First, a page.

Door-to-door organic

I’ve just taken a first delivery of organic fruit and veg from an almost-local farm – and I’m so excited! I know there’s nothing new about this for consumers in many countries across the world, but, for a consumer in Egypt, it’s brilliant news.

So: here’s to healthy eating!

The veg. are glorious: fresh, tasty and pleasingly irregular in size and shape, especially the carrots. I ordered mangoes too and have 3 supersize orange and red fruit weighing in at a kilo altogether.

Of course, food is frequently delivered to the door here: orders placed with the local supermarket or fishmonger or any one of a zillion fast food outlets are sent out quite efficiently. Motorcycles buzz continually around our town bringing meals or supplies to our neighbours, but it’s not a service I normally use.

What is truly wonderful is to have organic food delivered this way. Bear in mind that there are limited suppliers in Egypt, and it’s a trek to find them. So Desert Lake Farms (situated on reclaimed land off the Cairo-Alex road) is providing a welcome service – and doing it with style.

The eggs from organically fed , naturally raised hens (slogan: “Laid in Egypt”) are beautifully packaged in well-made cardboard boxes; but, apart from that, what I like about the company’s approach is that there is no packaging. The veg. and fruit are weighed and handed over loose in re-usable carrier bags, with the company’s branding prominently displayed and the main slogan “Grown with love in Egypt” also on show.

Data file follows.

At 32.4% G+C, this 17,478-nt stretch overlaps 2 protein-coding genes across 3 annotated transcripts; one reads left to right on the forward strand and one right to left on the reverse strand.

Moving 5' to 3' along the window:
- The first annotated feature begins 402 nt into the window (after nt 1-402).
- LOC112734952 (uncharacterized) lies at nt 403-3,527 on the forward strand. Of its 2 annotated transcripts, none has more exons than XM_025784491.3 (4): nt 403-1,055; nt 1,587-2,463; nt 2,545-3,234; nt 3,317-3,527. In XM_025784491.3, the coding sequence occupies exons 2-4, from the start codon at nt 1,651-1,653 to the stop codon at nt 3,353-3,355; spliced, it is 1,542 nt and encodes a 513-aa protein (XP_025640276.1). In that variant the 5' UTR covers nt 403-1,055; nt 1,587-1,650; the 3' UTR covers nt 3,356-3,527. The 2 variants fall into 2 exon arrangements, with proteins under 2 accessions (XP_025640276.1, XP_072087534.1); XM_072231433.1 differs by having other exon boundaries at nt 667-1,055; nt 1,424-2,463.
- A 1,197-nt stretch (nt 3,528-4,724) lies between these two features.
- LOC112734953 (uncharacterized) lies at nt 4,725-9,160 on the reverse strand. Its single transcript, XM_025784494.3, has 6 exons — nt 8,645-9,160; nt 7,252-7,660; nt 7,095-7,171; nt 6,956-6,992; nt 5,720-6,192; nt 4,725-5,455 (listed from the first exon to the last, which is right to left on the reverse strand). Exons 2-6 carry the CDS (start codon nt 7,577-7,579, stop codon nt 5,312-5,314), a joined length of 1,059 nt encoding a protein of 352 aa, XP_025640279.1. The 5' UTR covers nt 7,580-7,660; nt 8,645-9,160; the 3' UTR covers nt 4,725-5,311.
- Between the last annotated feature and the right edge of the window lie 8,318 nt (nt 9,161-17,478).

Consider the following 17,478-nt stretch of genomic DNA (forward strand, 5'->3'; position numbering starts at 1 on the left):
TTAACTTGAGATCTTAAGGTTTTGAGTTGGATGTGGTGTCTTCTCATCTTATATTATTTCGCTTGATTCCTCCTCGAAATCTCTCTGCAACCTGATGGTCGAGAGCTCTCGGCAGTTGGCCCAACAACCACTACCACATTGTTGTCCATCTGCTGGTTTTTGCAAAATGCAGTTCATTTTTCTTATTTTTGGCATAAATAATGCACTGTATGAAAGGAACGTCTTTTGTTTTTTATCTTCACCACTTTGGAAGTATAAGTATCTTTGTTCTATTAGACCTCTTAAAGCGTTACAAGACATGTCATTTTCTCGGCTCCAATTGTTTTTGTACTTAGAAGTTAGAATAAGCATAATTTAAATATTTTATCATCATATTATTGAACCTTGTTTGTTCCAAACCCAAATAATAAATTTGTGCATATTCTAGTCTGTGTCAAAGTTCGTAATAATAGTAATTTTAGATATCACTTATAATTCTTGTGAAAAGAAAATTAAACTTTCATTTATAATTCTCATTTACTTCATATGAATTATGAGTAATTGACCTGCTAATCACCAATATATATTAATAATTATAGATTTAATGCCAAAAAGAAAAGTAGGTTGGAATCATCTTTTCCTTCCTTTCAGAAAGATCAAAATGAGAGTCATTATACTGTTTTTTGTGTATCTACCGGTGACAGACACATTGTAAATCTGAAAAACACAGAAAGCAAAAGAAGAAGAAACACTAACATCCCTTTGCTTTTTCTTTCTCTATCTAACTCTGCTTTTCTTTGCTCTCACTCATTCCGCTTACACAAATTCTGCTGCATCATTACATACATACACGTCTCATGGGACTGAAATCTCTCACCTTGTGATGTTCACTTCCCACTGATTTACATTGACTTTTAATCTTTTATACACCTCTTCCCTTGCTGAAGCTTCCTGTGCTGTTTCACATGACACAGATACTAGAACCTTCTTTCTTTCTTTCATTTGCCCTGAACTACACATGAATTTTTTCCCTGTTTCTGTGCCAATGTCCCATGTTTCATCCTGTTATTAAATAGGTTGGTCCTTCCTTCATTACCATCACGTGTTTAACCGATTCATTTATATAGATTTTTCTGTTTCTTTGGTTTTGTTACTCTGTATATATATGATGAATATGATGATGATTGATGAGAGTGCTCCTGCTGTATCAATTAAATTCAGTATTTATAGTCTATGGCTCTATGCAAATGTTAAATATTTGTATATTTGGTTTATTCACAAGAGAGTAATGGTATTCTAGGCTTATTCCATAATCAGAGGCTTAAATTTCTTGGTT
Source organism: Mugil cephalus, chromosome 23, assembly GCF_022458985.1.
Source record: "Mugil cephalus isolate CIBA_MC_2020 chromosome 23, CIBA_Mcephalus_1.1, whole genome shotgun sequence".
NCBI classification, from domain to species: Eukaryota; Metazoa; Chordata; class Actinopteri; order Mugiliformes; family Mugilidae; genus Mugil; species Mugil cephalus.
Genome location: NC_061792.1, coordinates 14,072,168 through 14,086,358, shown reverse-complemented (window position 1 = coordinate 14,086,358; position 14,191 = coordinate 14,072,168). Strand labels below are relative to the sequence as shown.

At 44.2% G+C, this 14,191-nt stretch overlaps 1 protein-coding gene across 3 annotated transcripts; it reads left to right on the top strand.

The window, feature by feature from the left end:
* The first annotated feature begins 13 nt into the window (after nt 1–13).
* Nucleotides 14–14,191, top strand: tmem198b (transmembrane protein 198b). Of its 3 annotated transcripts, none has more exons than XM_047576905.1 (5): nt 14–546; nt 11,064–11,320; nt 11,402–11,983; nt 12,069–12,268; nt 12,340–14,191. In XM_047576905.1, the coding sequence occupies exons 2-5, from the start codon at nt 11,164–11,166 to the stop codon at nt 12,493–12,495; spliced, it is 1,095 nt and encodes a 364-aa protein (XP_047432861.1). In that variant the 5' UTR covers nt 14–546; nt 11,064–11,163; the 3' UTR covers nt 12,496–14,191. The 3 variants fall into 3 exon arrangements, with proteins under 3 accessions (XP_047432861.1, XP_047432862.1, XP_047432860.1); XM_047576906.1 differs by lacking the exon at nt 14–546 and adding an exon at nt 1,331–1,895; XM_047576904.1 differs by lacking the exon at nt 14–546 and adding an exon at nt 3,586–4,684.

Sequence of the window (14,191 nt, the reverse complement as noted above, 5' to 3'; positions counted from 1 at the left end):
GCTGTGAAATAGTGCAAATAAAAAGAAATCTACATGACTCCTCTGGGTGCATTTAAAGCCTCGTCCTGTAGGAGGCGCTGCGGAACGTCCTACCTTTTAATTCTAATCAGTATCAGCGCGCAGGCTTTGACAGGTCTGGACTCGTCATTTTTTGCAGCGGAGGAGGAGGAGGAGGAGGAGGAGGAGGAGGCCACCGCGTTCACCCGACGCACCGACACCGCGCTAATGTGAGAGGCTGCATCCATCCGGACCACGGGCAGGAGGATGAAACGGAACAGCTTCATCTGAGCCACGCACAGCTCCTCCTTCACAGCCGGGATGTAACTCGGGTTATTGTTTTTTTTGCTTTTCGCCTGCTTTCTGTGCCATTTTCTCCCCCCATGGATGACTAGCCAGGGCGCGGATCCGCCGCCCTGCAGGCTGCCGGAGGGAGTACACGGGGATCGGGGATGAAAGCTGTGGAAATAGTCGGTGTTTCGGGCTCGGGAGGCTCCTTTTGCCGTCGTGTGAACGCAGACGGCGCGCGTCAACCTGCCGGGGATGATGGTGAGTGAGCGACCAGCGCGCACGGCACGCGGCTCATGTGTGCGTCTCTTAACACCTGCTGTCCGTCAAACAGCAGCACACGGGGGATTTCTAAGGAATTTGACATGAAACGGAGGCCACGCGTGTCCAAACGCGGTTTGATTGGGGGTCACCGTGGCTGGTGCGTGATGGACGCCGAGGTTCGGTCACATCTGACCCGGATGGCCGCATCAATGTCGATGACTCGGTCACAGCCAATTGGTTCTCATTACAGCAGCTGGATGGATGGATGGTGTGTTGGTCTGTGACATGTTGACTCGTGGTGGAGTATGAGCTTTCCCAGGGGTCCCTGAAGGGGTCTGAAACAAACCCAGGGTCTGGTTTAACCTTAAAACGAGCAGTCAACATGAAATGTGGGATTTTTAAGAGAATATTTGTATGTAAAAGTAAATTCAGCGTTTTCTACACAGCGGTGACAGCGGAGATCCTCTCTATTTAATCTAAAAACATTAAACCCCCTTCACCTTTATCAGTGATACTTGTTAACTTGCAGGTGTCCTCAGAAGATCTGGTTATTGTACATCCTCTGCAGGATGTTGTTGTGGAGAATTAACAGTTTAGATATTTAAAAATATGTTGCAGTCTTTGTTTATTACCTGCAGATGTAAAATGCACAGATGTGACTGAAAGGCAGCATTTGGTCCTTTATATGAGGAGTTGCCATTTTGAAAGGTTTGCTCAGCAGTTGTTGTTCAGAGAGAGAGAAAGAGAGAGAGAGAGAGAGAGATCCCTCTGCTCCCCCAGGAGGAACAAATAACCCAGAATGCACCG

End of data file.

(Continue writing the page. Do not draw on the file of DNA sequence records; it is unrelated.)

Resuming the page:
In another way, I breathed a sigh of relief at the delivery: I took what turned out to be a complicated trip by public transport downtown to the Zamalek district on Tuesday, to do some shopping at the twice-weekly Farmer’s Market at Nun Centre, a health, therapy and yoga centre. Situated in one of Cairo’s most attractive areas, blessed with leafy avenues, French and Italian architecture with touches of art deco, and riverside walks, it’s the ideal place for such a market.

In fact Tuesdays are mini-market days: Two companies only were selling their produce, El Kitchen garden (I think I would dispense with the “El”!) and, again, Desert Lake Farms.

It was an opportunity to stock up on wonderful fresh dates – woody red Zaghloul, dark, soft and sweet Amhaat and crunchy yellow Samani; El Kitchen garden also had salad leaves and celery, and a choice of onions, plus garlic.

I need to go back on Saturday when the full market is open. That means another struggle right across Cairo, by underground metro and taxi, with a long drive to get home at the end. For sure, it will be worth it…

There’s another important aspect to this, a campaign, encouraged by Egypt’s government, for home-produced goods to gain more traction in the economy.

So slogans such as “Grown with Love in Egypt” are right on-target; and there are quite a few companies out there, producing all sorts of items from foods to organic cotton baby clothes to body care products and essential oils. A well-established company called Nefertari has been producing the latter for years under the motto “Proudly Handmade in Egypt” and now has outlets across Cairo and in Alexandria.

So I’ll report back on the full Farmers’ Market after my next visit, with a better overview of the best of local produce, Cairo-style.

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